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How to Cook Oatmeal Perfectly
Oatmeal is a great choice for breakfast because it’s a whole grain, which is good for your heart and digestive health, and full of fiber, which keeps you feeling full longer. It’s easy to customize oatmeal in a lot of different ways, which makes it less boring to eat regularly.Oatmeal is a great choice for breakfast because it’s a whole grain, which is good for your heart and digestive health, and full of fiber, which keeps you feeling full longer. It’s easy to customize oatmeal in a lot of different ways, which makes it less boring to eat regularly.
When cooking oatmeal, there’s a fine line between a delicious bowl of breakfast and a sticky, unappetizing mess. Learn how to cook oatmeal perfectly and you’ll have no more disappointment at the breakfast table.
Types of Oatmeal
Before you think about how to cook oatmeal, you need to know what kind of oatmeal to buy. There are three major types that you can buy at the grocery store: instant or quick-cooking oats, rolled oats and steel-cut oats.
Steel-cut oats are the most traditional and longest-cooking variety. They are cut and steamed before packaging and are usually chewier than other varieties. Rolled oats are produced in much the same way but they are also rolled into flakes that make them a more consistent size and allow them to cook more quickly. Quick-cooking oats are rolled oats cut into smaller pieces that can cook in about a minute (compared to five minutes for the “slow” version), while instant oats are precooked and cut before packaging.
Instant oats are usually sold in individual packages with seasonings included. Add boiling water, stir and they’re ready to eat.
Any kind of oatmeal can be cooked well, but your choice will depend on how much texture you like your oatmeal to have and how much time you have to cook it. Most people will be happy with rolled oats, which only take a few minutes to cook perfectly but have more texture and flavor than the quicker-cooking varieties.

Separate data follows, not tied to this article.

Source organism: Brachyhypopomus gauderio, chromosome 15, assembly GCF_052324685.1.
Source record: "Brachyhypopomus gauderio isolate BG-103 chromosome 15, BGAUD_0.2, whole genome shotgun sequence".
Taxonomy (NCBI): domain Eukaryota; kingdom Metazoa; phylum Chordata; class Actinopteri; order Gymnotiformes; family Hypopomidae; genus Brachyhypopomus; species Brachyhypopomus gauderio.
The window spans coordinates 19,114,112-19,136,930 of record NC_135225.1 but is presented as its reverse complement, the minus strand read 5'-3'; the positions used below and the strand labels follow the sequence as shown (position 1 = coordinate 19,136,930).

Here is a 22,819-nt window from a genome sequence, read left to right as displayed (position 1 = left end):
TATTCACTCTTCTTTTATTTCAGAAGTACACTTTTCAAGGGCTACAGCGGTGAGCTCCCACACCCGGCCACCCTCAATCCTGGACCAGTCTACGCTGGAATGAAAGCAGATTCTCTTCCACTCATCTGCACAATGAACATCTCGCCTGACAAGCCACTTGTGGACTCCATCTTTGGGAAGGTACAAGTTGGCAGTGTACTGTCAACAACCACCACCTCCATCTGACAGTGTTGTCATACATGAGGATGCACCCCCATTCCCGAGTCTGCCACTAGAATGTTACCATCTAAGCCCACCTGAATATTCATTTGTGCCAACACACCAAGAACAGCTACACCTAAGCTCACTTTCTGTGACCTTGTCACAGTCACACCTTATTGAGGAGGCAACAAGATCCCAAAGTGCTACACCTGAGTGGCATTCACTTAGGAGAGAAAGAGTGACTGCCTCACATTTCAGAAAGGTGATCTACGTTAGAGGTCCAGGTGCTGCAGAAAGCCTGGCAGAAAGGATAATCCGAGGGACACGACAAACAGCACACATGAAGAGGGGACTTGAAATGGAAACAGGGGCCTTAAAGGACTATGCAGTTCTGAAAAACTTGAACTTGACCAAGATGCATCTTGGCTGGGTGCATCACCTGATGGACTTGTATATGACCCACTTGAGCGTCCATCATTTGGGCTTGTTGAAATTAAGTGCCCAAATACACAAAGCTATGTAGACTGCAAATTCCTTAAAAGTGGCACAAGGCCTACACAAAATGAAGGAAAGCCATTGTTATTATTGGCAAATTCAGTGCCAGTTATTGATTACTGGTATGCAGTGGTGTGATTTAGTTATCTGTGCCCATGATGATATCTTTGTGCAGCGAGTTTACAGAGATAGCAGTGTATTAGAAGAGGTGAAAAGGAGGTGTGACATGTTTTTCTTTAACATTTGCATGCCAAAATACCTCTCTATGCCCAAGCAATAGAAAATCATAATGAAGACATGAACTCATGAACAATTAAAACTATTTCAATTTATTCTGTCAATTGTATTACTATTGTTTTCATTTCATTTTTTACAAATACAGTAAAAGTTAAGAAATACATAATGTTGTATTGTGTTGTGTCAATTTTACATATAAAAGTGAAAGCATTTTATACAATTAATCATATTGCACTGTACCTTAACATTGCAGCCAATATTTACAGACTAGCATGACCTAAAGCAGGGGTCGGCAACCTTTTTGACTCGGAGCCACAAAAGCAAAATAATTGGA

Preparing Quick-Cooking Oats
To make a single serving of quick-cooking oats, you’ll need a cup of water or milk (milk makes the creamiest oatmeal) and a little bit of salt, as well as half a cup of oats. Bring the liquid to a boil, stir in the oats and cook on the stove top for about a minute, stirring regularly. You want the water to be absorbed but don’t let them get too thick.
You can also cook quick-cooking oats in the microwave; just mix all the ingredients and cook on high for one to one and a half minutes.
Cooking Rolled Oats
Regular rolled oats are cooked in much the same way as their quick-cooking counterparts, and they only take a little longer. Use the same ratio of half a cup of oats to a cup of liquid, but let the oatmeal cook about five minutes on the heat before serving. You can also cook them in the microwave for two and a half to three minutes.
How to Cook Steel-Cut Oats
Steel-cut oats are the least processed oats and thus take the longest to cook. The best way to cook steel-cut oats is to start the night before in your slow cooker. Combine two cups of oats with six cups of water and a pinch of salt, and cook on low for six or seven hours (or on high for three to three-and-a-half hours).
Don’t buy oatmeal in a preseasoned packet. It’s not as tasty and you’ll end up eating a lot more salt and sugar than if you just made it yourself. There are a lot more options if you do your own mix-ins: my family’s favorite sauteed diced apple and pecans with a little maple syrup served on top.
Other great options include:
- cinnamon or other spices
- peanut butter
- jelly or jam
- dried fruit
- applesauce—plain or flavored
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